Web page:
Henry David Thoreau's Integrity
Although his actions were admirable and act as evidence to integrity, the writings of Henry David Thoreau and Emerson reveal a haughty and pretentious individual. Thoreau's courage was noble. He was quick to immerse himself in his beliefs
and abandon any obligation to social norms despite the risk in damaging his
reputation. His rejection of societal limitations and steadfast individualism was truly commendable, however, his mannerisms were extremely rude. He cast aside all tact and consideration of others because he was so consumed with himself. “He coldly and fully stated his opinion without affecting to believe that it was the opinion of the company. It was of no consequence, if every one present held the opposite opinion.” (p. 1237) The motivations for a number of his decisions seem unclear. Integrity and discipline can be easily confused with conceit and narcissism. The extent of his appeal can be argued because his actions can be interpreted in a negative or positive light, depending on the audience.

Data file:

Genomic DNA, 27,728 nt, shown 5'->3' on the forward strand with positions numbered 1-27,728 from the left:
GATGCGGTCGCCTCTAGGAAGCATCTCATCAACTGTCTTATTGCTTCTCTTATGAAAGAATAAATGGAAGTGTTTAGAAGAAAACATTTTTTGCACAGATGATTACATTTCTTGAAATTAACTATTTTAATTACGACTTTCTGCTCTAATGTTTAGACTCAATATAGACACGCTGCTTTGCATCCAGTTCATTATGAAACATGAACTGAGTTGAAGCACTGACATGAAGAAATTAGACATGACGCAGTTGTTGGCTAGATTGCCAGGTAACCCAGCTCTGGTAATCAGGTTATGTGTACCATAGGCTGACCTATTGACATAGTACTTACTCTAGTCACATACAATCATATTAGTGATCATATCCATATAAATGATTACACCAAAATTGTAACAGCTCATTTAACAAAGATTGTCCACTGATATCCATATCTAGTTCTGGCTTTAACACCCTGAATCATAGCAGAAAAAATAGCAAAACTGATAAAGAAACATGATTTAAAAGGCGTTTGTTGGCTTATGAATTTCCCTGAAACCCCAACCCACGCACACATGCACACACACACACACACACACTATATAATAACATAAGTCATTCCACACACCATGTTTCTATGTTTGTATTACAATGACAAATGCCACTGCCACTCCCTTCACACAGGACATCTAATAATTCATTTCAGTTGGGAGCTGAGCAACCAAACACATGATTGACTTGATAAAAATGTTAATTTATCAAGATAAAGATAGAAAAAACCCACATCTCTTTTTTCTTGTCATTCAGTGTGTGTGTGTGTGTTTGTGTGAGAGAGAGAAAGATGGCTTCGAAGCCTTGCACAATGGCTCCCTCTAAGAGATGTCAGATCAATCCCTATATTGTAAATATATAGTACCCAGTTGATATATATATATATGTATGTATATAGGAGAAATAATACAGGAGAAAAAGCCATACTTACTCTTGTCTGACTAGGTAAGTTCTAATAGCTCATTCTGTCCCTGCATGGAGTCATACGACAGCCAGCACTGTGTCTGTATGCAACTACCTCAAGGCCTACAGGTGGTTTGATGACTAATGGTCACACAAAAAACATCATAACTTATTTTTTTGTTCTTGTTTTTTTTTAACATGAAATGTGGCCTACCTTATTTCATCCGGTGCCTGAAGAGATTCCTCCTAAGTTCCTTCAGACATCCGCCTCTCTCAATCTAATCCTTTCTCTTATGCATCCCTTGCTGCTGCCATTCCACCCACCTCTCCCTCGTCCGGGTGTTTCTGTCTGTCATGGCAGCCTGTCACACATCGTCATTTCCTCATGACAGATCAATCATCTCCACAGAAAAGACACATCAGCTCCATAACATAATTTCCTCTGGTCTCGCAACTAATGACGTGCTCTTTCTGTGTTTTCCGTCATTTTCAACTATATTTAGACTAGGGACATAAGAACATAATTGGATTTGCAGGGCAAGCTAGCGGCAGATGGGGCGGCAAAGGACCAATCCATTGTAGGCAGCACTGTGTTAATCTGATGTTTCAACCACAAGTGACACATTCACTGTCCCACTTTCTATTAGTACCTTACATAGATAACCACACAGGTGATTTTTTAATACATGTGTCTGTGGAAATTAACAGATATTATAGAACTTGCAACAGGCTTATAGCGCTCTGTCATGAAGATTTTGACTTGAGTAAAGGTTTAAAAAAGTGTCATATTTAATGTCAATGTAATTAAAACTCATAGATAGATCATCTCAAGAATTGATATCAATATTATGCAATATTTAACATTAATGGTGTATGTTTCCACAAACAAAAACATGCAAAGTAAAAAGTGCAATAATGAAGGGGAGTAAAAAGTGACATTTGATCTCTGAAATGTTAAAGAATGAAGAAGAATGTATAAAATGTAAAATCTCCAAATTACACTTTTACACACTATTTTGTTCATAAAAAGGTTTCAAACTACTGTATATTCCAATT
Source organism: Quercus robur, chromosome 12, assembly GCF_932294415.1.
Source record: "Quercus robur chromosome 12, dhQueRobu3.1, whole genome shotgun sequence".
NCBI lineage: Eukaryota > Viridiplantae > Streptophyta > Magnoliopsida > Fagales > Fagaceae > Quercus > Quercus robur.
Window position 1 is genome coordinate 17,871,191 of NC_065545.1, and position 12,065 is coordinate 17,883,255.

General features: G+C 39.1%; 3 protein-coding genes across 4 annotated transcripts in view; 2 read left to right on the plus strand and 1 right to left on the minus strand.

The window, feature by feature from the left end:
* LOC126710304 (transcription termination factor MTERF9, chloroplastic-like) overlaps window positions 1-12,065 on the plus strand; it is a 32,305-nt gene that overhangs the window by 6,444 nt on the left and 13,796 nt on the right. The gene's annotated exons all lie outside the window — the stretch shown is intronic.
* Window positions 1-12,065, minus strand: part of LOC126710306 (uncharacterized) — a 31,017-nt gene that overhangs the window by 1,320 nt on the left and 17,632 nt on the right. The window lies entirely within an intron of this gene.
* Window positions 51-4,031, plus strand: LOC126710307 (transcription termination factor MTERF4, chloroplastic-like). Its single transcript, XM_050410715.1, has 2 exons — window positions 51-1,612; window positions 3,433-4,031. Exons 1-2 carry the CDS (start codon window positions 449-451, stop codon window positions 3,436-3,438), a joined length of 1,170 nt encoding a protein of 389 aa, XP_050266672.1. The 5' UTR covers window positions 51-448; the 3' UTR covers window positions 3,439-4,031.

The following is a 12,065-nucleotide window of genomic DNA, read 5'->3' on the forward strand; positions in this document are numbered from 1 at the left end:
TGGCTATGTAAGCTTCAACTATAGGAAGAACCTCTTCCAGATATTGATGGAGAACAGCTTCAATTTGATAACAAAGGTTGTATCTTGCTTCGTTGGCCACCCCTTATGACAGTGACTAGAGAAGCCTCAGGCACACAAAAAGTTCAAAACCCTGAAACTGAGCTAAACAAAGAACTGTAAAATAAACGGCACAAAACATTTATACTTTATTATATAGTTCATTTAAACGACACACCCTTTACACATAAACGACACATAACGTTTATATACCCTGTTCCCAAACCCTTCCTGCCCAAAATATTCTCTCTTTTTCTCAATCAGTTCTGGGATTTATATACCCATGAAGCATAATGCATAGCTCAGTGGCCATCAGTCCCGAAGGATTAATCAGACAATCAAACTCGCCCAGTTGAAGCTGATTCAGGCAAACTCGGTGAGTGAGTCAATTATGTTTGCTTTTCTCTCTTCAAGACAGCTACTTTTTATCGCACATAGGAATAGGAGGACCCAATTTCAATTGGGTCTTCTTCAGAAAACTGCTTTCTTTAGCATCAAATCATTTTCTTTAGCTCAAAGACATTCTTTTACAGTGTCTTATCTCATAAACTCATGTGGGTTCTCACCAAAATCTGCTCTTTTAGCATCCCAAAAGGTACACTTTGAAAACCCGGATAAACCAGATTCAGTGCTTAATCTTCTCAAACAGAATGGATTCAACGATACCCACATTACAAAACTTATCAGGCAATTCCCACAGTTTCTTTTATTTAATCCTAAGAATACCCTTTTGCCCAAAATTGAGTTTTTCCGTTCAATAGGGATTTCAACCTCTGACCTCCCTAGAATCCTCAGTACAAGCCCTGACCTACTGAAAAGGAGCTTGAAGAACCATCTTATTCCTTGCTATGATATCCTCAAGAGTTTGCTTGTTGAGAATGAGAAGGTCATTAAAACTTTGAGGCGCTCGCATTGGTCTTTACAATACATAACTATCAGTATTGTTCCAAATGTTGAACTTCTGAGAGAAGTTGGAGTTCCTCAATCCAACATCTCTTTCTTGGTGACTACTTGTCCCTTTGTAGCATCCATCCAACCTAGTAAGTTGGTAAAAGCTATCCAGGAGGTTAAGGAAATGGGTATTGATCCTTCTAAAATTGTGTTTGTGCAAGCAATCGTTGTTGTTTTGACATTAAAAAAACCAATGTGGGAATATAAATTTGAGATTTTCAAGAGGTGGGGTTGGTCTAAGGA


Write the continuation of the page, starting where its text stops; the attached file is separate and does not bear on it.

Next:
Thoreau was quick to return favors to others. He cringed at the thought of being in debt to anyone. If something was lent to him, he would return it as soon as he was able, and in a better condition (such as in the instance when he returned the borrowed axe sharper then when he received it). This can be deduced as being pompous and stubborn or generous and independent. He was self sufficient but this strength can be somewhat aggravating. Thoreau felt so superior to his peers that he denied any aid in order to maintain his aloof character. That way, he never owed his accomplishments to anybody. There was nobody to be thankful for. “He seldom thanked colleges for their service to him, holding them in small esteem, whilst yet his debt to...